Think of all the times in your business week you negotiate: with new hires and existing employees; with sales prospects and long-term clients; with vendors and suppliers. If you’re a business owner or leader, you need to know how to negotiate. This is non-negotiable.

Here are the five most important negotiation skills you should focus on first. Each of these skills has proved to be worth millions to my clients and to me over the past 25 years. This all recently came to a head when I had 35 of my top business coaching clients join me for a day-and-a-half program on negotiation in my hometown of Jackson Hole, Wyoming. These were 35 of the most successful entrepreneurs and business owners in the United States.

I asked them, “How many of you would consider yourselves ‘ultra-negotiators’ who are fluent in and love negotiating?”

Next I asked, “How many of you feel like you might be fluent in negotiation and are solid at it, but you don’t love it and you feel like you could improve?”

Finally, I asked, “How many of you feel like you aren’t strong or confident negotiators? How many of you find yourselves avoiding negotiating even when that avoidance works to your detriment?”

Over 60 percent of the hands in the room went up for that.

That floored me. Considering the business success that these people have had, I thought the numbers would be skewed much more toward the first two questions. I realized that we had a lot of work to do.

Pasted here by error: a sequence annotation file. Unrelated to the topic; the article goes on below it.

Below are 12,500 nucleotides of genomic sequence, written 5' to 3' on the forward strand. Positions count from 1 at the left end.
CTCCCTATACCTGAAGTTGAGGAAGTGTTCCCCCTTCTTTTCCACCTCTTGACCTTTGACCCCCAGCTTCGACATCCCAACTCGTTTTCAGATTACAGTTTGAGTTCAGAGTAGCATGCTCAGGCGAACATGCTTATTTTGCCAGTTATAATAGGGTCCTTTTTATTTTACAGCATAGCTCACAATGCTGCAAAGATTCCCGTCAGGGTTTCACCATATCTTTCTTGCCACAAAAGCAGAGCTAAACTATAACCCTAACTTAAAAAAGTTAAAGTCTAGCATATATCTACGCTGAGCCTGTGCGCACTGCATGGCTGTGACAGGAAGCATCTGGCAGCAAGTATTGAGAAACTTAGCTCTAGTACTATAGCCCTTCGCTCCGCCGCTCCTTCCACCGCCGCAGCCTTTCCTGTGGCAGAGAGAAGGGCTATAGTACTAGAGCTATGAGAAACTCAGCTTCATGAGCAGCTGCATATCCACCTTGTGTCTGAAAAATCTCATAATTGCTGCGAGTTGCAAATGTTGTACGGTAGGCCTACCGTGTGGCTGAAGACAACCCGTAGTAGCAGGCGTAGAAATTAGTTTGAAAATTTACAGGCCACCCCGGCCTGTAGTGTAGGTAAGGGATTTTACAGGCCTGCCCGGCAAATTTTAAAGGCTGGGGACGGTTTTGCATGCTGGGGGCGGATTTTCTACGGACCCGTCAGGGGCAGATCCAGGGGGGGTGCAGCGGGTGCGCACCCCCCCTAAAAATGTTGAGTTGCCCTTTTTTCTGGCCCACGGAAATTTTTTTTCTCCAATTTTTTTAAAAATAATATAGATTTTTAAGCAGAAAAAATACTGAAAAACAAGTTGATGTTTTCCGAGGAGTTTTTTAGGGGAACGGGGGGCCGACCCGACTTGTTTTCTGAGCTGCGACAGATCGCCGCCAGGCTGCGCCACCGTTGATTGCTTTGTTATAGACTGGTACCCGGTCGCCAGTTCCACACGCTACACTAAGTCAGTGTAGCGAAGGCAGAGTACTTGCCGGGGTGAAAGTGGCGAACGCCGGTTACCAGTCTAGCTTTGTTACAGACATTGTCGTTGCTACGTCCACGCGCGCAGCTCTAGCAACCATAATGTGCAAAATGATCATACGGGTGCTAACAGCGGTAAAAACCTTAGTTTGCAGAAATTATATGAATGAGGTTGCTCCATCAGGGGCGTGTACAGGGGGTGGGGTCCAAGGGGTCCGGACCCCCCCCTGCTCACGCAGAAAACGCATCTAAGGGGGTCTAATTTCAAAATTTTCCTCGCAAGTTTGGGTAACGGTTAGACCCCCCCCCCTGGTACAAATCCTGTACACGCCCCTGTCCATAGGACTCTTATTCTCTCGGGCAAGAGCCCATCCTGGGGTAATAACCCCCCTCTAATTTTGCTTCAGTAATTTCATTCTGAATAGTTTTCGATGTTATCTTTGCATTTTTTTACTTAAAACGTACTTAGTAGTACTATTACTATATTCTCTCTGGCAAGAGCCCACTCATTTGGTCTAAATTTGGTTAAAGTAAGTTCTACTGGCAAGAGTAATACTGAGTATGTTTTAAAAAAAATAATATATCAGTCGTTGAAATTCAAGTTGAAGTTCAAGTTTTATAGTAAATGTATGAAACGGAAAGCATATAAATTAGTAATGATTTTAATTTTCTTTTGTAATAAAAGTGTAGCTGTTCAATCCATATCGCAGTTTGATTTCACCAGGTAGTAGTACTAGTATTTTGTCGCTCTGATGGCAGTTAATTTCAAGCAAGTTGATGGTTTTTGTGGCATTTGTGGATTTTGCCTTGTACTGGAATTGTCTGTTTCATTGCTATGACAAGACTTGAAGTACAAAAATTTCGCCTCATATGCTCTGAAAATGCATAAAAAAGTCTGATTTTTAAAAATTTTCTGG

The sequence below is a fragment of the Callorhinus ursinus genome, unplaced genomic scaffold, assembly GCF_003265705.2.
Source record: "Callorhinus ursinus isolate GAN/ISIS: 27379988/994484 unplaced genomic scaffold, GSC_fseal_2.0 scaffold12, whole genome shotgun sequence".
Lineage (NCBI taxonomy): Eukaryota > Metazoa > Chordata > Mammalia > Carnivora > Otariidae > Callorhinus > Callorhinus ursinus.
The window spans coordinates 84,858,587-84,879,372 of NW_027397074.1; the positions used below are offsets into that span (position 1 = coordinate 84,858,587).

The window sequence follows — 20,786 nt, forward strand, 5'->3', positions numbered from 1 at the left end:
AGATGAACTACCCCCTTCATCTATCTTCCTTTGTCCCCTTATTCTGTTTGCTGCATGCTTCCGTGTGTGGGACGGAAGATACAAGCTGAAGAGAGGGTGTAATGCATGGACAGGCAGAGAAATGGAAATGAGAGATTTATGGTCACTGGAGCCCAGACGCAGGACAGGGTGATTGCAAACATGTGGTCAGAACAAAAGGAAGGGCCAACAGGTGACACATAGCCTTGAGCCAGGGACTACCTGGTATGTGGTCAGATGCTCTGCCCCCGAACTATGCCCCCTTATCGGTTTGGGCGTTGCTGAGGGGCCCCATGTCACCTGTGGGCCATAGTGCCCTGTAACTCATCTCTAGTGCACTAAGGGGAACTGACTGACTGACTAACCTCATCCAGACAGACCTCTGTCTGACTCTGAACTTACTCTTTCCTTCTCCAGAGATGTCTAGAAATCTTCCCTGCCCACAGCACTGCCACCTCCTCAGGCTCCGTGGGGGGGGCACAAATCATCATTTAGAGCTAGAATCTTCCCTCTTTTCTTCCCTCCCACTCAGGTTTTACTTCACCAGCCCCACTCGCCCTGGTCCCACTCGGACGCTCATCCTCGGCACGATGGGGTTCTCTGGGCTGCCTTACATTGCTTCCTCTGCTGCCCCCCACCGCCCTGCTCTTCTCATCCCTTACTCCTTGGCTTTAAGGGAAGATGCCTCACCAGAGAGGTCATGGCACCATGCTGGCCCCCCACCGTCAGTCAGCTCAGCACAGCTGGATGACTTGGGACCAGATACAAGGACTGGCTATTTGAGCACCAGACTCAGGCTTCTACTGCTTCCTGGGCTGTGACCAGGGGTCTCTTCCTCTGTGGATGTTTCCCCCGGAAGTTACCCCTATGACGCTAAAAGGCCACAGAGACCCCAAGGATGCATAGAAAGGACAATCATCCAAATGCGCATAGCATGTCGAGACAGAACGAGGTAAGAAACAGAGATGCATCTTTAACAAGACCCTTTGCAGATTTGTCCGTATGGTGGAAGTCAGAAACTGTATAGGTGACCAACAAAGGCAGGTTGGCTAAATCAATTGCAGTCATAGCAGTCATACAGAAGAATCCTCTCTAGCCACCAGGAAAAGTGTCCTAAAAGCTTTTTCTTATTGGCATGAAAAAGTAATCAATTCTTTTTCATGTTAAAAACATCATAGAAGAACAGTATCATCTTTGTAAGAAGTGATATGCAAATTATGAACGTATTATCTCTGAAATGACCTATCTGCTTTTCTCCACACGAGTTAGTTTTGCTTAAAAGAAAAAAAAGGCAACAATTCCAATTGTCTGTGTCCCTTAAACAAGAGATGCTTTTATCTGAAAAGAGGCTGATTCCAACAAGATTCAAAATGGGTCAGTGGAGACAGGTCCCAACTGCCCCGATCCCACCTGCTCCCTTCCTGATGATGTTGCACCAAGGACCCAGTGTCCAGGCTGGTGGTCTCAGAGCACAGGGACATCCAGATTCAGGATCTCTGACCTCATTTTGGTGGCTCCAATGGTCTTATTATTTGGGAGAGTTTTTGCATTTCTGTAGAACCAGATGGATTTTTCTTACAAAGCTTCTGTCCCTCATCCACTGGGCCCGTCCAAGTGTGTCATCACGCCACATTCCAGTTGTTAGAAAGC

I said, “Look. In a day and a half, we’re not going to cover all of the different negotiating tactics that are out there. Instead, we’re going to start off with the 10 most important negotiating strategies and skills that you’ll need.”

In this article, I’ve narrowed that list of 10 skills down to just the five most important for you to start with.

Now, you might think this is obvious, but the reality is that most people who go into a negotiation haven’t thought about what they want to walk away with.

To get clear about your goals, there are three key questions you should ask yourself:

  1. What’s the best possible outcome? Let’s say you’re negotiating to sell a product, service, or company — what’s the most you could realistically go after? Is it $50,000 for your service contract? Or perhaps $22 million to sell your company?
  2. What’s your bottom line? This refers to the least acceptable offer. If you’re the seller, what’s the lowest offer you’d be willing to accept? And if you’re the buyer, what’s the most you’d be willing to pay?